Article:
The significant focus on the role of capacity building in securing global sustainable development is in our view one of the world leaders’ greatest achievement at this conference. Indeed this issue is given exclusive attention in sub-section C. under the section, “VI. Means of implementation”.  The role and or need for capacity building are further underscored more than twenty (20) times in the final document. And, while desertification and degradation are not the first addresses of all of these highlighted roles and needs, the implementation of each of them would undoubted redound in their support and reinforcement at all levels thus pushing us further and further along on the path to building a land degradation neutral world.
Some of the other areas addressed by the final document that would have significant impact of the process of building a land degradation neutral world include:
  • Strengthening international cooperation, particularly in the areas of technology transfer,  capacity building paying particular attention to the needs of developing countries for capacity building;
  • Equipping stakeholders with the necessary skills, including through education and capacity building, partnerships, networking and experience sharing at all levels;
  • Encouraging the voluntary exchange of experiences as well as capacity building in the different areas of sustainable development;
  • Connecting technologies and innovative applications to promote knowledge exchange, technical cooperation and capacity building for sustainable development
  • Sharing of experiences and lessons learned;
  • Promoting the science-policy interface and strengthening the  participation of all countries in international sustainable development processes and capacity building especially for developing countries, including in conducting their own monitoring and assessments;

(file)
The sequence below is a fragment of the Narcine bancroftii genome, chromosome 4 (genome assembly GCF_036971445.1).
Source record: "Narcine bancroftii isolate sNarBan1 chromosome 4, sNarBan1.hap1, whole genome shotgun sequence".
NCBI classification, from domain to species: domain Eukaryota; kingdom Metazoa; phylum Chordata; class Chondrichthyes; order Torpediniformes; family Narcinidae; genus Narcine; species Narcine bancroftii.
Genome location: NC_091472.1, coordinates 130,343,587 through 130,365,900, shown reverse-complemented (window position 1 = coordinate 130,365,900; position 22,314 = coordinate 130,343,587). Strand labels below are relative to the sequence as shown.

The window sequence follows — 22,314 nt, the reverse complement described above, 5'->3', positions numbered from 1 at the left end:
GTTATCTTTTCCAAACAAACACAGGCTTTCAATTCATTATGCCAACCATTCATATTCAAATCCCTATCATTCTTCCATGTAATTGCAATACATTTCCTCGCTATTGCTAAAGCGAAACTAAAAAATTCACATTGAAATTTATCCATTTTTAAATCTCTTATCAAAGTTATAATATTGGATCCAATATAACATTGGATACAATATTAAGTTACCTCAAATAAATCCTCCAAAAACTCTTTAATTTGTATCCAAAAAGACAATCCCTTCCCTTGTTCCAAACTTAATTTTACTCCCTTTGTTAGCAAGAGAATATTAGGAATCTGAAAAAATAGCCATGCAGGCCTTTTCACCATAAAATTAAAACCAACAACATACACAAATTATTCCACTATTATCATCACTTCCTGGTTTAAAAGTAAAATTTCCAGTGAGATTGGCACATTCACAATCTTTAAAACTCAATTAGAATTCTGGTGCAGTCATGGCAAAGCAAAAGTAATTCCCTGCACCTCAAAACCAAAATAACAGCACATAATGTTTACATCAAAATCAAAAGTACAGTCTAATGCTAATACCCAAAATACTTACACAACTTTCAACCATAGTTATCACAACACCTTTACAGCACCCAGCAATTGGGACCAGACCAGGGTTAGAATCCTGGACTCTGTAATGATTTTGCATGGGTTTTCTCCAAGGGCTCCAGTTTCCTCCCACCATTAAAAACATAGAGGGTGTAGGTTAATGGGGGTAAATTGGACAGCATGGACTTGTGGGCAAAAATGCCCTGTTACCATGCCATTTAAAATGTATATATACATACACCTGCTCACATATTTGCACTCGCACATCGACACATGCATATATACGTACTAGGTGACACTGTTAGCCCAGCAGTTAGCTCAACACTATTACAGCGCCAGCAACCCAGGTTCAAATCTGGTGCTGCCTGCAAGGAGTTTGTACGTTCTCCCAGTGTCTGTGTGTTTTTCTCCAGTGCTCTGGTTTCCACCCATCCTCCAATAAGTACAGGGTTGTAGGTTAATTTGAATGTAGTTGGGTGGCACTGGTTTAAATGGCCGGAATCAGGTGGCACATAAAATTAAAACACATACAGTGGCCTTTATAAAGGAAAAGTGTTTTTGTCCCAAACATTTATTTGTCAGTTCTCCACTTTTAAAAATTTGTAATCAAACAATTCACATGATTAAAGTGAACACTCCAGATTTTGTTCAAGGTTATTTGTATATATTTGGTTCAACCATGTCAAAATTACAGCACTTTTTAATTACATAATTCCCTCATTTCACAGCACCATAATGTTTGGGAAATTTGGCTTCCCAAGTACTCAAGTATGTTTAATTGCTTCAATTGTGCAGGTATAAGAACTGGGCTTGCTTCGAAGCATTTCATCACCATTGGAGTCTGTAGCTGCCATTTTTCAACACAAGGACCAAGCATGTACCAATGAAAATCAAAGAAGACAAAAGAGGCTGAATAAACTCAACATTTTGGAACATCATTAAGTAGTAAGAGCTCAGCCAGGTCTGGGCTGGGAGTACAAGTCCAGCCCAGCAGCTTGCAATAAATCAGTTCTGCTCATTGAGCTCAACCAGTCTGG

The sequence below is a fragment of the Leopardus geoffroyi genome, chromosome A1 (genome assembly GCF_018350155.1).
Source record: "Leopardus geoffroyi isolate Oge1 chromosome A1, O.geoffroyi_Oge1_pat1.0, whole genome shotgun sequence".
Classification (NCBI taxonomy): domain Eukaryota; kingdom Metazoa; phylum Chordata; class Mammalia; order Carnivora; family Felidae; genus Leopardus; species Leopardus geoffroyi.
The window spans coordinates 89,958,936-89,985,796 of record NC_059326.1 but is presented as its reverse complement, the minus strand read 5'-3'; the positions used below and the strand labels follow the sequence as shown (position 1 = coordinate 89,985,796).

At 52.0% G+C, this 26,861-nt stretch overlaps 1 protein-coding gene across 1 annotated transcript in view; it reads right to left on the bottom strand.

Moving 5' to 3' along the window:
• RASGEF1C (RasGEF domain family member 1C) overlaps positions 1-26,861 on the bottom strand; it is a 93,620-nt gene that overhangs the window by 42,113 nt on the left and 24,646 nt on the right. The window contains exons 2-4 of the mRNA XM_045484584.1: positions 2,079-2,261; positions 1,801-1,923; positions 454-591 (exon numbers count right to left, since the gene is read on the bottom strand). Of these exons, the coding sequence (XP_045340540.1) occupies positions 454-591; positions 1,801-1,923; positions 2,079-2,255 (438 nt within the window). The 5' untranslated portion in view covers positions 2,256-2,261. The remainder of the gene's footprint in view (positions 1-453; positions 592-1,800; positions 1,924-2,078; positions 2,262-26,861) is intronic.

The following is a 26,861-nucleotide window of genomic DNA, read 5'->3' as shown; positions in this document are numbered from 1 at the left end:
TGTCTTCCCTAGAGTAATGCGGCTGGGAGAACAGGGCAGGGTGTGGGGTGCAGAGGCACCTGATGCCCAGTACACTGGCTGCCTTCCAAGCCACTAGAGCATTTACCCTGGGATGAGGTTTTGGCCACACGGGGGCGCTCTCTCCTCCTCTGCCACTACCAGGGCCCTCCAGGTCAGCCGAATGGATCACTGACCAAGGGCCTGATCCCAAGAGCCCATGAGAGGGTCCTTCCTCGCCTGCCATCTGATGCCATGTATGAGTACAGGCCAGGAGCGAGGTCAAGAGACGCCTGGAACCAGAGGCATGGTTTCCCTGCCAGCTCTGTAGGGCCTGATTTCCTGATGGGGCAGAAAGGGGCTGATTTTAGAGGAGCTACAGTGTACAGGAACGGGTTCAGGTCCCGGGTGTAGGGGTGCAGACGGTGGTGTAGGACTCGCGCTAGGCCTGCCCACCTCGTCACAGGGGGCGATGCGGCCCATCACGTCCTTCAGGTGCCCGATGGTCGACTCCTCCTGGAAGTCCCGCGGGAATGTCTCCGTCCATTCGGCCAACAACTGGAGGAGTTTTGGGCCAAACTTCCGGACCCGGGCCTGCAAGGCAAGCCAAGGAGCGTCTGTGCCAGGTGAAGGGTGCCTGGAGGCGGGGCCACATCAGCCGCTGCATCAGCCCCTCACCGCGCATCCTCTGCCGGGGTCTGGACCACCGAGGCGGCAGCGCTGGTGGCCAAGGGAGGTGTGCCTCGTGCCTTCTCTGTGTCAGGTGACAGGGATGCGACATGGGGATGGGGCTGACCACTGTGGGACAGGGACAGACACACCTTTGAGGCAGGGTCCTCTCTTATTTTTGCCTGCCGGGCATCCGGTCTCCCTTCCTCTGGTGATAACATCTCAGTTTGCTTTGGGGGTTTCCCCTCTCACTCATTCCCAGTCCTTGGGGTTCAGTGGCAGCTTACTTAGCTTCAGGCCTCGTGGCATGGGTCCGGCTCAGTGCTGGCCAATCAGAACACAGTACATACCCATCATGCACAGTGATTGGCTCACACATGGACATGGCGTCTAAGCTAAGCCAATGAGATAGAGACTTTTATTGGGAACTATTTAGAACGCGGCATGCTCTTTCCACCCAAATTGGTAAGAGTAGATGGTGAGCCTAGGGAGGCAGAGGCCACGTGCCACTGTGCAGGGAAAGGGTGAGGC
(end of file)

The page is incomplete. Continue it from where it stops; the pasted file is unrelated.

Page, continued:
• Enhancing evidence-based decision-making at all levels and contributing to strengthen ongoing efforts of capacity building for data collection and analysis in developing countries
  • Providing capacity building to countries as well as support and facilitate access to technology;
  • Recognizing the need to relevant capacity building that promote environmental awareness, conserve and protect the environment as a whole;
  • Supporting cross-sectoral and cross-institutional policies promoting sustainable forest management;
  • Calling for enhanced efforts to achieve the sustainable management of forests, reforestation, restoration and afforestation, and supporting all efforts that effectively slow, halt and reverse deforestation and forest degradation
  • Recognizing that there is a need for global, integrated and scientifically-based
  • Committing to mobilizing financial resources and capacity building, particularly for developing countries;
  • Promoting  the development, transfer and dissemination of clean and environmentally sound technologies by, inter alia, assessing technology needs of developing countries, options to address them and capacity building.

From the positions highlighted immediately above, it is clear that the international community views capacity building as the cornerstone element if we truly want to ensure sustainable development. Iit is also clear that the conference realizes that much of this capacity building must of necessity support the building of a land degradation neutral world. For, when all is said and done, maintaining the productivity of land is essential to our food security, water supply, and as a source of energy.  Without these, all talk of sustainable development would indeed be meaningless.